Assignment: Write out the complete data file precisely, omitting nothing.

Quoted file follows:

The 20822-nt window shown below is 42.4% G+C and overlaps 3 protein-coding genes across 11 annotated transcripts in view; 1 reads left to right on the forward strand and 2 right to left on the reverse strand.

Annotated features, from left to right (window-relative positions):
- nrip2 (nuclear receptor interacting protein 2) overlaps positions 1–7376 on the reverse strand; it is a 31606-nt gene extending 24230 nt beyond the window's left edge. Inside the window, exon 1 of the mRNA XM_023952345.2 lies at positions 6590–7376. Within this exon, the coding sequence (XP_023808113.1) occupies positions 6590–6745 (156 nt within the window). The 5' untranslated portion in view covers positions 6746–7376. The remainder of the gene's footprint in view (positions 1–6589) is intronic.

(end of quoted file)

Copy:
The 20822-nt window shown below is 42.4% G+C and overlaps 3 protein-coding genes across 11 annotated transcripts in view; 1 reads left to right on the forward strand and 2 right to left on the reverse strand.

Annotated features, from left to right (window-relative positions):
- nrip2 (nuclear receptor interacting protein 2) overlaps positions 1–7376 on the reverse strand; it is a 31606-nt gene extending 24230 nt beyond the window's left edge. Inside the window, exon 1 of the mRNA XM_023952345.2 lies at positions 6590–7376. Within this exon, the coding sequence (XP_023808113.1) occupies positions 6590–6745 (156 nt within the window). The 5' untranslated portion in view covers positions 6746–7376. The remainder of the gene's footprint in view (positions 1–6589) is intronic.